Between November 2021 and July 21, 2022, the cryptocurrency market lost almost $2 trillion in market capitalization, according to data from CoinMarketCap. This sharp downward trend continues to fuel concerns about crypto’s high volatility and its viability as a financial safe haven.
Cryptocurrency prices have fallen significantly over the last several months.
Bitcoin, the most popular cryptocurrency, reached an all-time high of nearly $69,000 in November 2021. Between reaching that all-time high and June 15, 2022, CNBC reported that Bitcoin’s price had fallen nearly 70%. As of July 21, 2022, Bitcoin was priced at approximately $23,000.
Other cryptocurrencies, such as Ethereum and Dogecoin, have also seen their prices drop in the first half of 2022. One cryptocurrency, Luna, fell all the way to $0 on May 13, 2022, after being worth $100 the previous month.
Businesses and consumer portfolios that relied heavily on cryptocurrency were negatively impacted by the collapse.
In March 2022, crypto hedge fund Three Arrows Capital managed as much as $10 billion in assets. On July 2, 2022, the firm filed for bankruptcy. Similarly, cryptocurrency brokerage Voyager filed for bankruptcy protection on July 6, 2022. Some crypto firms that have not yet declared bankruptcy have also sustained heavy losses, such as cryptocurrency lender Celsius, which once managed over $25 billion in assets but now manages $167 million in assets.
Some consumer portfolios have also experienced sharp drops because of the recent fall in cryptocurrency prices. On July 12, 2022, The Guardian reported that several consumers even lost their life savings during the recent rout in cryptocurrency prices.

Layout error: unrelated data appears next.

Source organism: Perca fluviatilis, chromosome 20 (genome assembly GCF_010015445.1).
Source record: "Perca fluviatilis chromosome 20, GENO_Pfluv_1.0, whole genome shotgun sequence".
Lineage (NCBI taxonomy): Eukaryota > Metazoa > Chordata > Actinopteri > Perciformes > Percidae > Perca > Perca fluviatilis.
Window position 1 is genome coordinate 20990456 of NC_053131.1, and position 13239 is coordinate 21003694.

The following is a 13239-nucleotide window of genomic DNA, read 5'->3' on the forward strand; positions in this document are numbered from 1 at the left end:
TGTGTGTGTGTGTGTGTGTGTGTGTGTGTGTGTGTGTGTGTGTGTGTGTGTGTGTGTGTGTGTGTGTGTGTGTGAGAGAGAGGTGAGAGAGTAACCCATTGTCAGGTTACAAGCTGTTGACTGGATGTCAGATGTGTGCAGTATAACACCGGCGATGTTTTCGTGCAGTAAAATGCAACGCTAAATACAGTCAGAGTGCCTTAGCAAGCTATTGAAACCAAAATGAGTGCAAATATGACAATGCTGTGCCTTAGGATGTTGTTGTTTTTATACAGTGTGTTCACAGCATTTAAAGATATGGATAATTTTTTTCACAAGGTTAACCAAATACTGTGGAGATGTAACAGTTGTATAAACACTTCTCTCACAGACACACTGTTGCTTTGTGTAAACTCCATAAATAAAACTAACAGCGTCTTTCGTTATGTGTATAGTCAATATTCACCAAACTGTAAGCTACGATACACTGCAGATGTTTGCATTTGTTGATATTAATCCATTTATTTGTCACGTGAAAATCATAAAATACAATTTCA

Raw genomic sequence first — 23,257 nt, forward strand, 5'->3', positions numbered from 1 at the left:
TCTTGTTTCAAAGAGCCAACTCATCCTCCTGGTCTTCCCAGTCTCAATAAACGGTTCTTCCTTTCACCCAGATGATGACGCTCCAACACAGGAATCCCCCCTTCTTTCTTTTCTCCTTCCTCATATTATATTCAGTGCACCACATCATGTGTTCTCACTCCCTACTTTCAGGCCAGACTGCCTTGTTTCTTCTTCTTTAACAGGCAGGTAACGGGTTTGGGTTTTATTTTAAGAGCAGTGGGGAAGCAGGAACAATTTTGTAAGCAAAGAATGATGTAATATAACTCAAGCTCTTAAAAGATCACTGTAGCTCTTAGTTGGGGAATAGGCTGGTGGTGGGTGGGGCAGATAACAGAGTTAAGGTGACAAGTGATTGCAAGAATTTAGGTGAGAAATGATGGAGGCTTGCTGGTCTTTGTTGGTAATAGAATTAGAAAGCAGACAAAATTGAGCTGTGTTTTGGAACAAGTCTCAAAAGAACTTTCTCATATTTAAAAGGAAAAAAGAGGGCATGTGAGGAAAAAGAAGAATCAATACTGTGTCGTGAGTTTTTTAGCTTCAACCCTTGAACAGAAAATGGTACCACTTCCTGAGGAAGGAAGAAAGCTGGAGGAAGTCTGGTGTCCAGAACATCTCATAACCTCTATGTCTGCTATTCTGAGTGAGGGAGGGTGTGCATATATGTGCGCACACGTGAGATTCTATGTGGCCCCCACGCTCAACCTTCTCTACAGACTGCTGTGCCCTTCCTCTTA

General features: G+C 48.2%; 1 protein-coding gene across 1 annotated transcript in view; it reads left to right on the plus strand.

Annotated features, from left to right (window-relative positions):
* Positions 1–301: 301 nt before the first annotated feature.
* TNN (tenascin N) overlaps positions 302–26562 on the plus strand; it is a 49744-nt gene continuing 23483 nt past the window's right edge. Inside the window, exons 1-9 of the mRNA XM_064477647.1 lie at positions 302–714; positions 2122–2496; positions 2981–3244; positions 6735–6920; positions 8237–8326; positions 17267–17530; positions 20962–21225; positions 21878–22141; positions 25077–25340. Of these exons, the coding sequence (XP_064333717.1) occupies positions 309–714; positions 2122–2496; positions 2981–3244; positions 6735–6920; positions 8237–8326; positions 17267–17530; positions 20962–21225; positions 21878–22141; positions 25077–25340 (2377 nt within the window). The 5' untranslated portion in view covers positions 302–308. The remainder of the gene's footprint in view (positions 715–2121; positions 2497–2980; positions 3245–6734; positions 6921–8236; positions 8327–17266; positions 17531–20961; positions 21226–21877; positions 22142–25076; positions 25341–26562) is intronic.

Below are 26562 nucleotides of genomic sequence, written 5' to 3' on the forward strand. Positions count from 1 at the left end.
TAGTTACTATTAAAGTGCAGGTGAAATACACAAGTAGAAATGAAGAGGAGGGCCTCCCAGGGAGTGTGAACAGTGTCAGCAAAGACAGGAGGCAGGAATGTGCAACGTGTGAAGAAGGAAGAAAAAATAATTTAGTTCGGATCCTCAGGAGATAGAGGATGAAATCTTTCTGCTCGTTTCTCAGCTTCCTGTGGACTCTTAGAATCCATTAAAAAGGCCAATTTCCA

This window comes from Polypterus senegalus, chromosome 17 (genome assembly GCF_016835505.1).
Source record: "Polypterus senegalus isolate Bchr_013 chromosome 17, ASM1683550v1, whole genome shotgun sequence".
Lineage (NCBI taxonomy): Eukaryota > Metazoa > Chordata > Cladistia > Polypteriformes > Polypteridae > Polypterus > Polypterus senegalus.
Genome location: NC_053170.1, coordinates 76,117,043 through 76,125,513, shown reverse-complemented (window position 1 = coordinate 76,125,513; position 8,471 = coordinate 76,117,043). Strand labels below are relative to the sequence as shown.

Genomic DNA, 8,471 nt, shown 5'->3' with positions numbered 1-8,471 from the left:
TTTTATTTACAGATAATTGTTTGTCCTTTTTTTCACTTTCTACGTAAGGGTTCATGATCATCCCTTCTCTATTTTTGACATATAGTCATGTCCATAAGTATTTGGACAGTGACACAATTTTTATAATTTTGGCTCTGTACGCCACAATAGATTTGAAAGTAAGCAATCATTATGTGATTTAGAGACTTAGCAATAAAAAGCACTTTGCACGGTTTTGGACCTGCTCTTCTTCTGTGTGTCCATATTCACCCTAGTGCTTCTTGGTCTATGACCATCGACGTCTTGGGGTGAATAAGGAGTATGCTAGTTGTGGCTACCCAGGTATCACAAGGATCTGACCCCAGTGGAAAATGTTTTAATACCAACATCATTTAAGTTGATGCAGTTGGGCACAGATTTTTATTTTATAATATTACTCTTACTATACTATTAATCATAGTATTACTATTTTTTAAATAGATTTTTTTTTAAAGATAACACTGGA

Cryptocurrency prices may continue to fall.
Several analysts are warning that cryptocurrencies are entering “crypto winter”—a prolonged bear market that could last for years.
On July 21, 2022, CNBC reported that “several cryptocurrency industry players” who spoke with the news organization predicted that thousands of digital tokens are “likely to collapse while the number of blockchains in existence will also fall over the coming years.”
A Barron’s article from June 17, 2022, sums up the cryptocurrency market’s recent troubles as being “at odds with the prevailing narrative of the past few years, which preached that these digital assets would take the place of [gold] as a haven in turbulent times. It should be clear now that the opposite is true….”
While cryptocurrencies have been touted by some as safe-haven assets like gold, their limited history and recent performance may prove otherwise. Those who have allocated significant portions of their portfolios to cryptocurrencies may wish to explore additional alternative assets for their diversification strategies.
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